Development as Freedom
By the winner of the 1988 Nobel Prize in Economics, an essential and paradigm-altering framework for understanding economic development--for both rich and poor--in the twenty-first century.
Freedom, Sen argues, is both the end and most efficient means of sustaining economic life and the key to securing the general welfare of the world's entire population. Releasing the idea of individual freedom from association with any particular historical, intellectual, political, or religious tradition, Sen clearly demonstrates its current applicability and possibilities. In the new global economy, where, despite unprecedented increases in overall opulence, the contemporary world denies elementary freedoms to vast numbers--perhaps even the majority of people--he concludes, it is still possible to practically and optimistically restain a sense of social accountability. Development as Freedom is essential reading.
From the Trade Paperback edition.
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Development as freedomUser Review - Not Available - Book Verdict
In his first book since winning the 1998 Nobel Prize for Economics, Sen (Trinity Coll., Cambridge) presents a decent summary of his thought. Advancing development as a method for expanding economic ... Read full review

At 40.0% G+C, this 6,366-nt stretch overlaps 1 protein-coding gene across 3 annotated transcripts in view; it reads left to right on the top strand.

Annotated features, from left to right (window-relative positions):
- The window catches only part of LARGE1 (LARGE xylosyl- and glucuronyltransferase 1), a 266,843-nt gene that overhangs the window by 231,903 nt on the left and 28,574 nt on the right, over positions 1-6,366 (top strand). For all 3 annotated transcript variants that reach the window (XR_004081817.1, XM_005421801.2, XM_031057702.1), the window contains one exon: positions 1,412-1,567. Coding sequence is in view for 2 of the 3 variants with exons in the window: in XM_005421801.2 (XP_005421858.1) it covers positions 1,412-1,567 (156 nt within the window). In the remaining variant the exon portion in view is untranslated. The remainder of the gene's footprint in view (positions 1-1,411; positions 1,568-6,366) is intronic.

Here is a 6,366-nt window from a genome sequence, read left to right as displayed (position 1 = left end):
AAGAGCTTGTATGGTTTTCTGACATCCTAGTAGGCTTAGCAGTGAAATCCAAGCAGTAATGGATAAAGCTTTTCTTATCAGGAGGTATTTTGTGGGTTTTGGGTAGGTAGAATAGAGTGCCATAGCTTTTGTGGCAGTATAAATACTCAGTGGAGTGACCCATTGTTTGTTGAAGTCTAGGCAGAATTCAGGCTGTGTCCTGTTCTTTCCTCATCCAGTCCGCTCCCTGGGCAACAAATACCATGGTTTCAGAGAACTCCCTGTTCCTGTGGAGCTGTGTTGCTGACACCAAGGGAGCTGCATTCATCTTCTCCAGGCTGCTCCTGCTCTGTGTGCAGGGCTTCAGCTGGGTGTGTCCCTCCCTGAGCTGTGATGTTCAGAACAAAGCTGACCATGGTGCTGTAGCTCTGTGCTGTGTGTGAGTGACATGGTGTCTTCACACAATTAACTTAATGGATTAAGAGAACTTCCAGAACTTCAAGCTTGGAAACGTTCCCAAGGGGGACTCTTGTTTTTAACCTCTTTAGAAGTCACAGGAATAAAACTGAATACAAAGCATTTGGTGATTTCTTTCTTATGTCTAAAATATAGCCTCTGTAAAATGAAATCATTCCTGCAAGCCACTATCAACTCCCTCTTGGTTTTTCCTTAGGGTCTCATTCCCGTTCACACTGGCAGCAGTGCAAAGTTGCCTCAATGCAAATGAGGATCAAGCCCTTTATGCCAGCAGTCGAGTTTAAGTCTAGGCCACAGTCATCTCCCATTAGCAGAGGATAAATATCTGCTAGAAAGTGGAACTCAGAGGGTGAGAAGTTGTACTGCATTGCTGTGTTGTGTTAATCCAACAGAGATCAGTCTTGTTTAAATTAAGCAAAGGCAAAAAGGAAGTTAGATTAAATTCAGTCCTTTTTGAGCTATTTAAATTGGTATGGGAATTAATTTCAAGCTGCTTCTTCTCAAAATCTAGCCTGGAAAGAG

Merges philosophy, ethics, justice and moral with the rather drab subject of economics which makes it so fascinating. Many in the western world will surely find this boring because it actually targets their conscience - as colonists of the old and recent times they have violated freedom of half the globe. They have never even seen poverty and its facets. Notwithstanding failures of the South in addressing inequality, it still remains heavily controlled by a hegemonic, neoliberal, market and capital based world where the rights of the poor are the easiest to squash.
The Perspective of Freedom
The Ends and the Means of Development
Freedom and the Foundations ofjustice
Poverty as Capability Deprivation
Markets State and Social Opportunity
The Importance of Democracy
Famines and Other Crises
Women s Agency and Social Change